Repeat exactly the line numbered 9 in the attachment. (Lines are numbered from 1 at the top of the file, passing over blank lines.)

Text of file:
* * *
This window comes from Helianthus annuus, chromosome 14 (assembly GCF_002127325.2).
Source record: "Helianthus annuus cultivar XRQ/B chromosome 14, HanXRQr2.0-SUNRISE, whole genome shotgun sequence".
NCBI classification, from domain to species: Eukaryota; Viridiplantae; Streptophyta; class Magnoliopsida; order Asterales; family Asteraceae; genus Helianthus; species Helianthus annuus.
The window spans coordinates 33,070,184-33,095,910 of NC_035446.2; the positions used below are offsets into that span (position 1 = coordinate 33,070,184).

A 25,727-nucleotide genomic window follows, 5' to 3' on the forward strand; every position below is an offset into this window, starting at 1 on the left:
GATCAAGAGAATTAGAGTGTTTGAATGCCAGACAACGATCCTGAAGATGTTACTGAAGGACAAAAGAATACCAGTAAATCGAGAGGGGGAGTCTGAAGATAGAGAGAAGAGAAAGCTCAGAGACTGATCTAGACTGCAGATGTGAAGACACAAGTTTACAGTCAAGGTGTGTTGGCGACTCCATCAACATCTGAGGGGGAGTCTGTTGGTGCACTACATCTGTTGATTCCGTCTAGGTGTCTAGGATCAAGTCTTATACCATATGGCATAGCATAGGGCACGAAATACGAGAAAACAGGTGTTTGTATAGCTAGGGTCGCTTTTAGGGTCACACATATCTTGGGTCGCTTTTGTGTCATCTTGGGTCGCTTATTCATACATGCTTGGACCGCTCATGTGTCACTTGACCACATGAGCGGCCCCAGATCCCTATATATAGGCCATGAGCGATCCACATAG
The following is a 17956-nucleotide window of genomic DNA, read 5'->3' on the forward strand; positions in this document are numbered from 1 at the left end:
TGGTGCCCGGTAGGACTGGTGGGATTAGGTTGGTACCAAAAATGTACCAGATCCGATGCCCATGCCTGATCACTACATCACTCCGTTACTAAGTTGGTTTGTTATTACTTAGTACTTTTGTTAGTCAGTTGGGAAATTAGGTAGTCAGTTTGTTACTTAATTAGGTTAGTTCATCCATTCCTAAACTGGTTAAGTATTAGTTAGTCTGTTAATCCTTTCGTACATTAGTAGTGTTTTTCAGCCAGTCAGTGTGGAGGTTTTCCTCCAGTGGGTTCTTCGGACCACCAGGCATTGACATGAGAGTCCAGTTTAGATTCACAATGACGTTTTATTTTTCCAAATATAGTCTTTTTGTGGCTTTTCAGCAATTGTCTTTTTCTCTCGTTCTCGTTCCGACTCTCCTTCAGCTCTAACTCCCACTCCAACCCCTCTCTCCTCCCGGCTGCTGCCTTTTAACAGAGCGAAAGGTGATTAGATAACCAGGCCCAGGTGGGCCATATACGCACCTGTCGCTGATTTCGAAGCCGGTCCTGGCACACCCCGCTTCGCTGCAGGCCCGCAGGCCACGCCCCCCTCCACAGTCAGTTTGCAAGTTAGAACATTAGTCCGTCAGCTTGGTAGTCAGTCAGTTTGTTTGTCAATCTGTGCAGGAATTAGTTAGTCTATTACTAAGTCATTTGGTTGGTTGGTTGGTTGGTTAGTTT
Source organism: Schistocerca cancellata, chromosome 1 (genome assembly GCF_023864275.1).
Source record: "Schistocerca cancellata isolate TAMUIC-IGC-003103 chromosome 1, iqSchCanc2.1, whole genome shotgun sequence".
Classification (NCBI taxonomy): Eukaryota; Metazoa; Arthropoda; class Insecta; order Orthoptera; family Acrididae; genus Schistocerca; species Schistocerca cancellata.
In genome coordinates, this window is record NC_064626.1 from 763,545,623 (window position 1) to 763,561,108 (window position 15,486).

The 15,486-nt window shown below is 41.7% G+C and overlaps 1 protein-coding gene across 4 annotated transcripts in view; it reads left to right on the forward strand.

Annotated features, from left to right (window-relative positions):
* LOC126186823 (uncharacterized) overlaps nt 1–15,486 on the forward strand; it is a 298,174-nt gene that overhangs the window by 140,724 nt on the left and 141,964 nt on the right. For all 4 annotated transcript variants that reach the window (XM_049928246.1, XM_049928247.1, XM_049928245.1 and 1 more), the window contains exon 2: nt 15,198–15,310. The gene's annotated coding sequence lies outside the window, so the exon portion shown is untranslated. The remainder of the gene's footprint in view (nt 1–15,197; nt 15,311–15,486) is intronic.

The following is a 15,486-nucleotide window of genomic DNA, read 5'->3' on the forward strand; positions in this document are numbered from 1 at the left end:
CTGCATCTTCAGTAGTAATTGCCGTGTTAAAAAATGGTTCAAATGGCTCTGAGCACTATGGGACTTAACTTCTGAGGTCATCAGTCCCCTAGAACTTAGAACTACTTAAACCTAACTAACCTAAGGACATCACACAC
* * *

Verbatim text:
Source organism: Schistocerca cancellata, chromosome 1 (genome assembly GCF_023864275.1).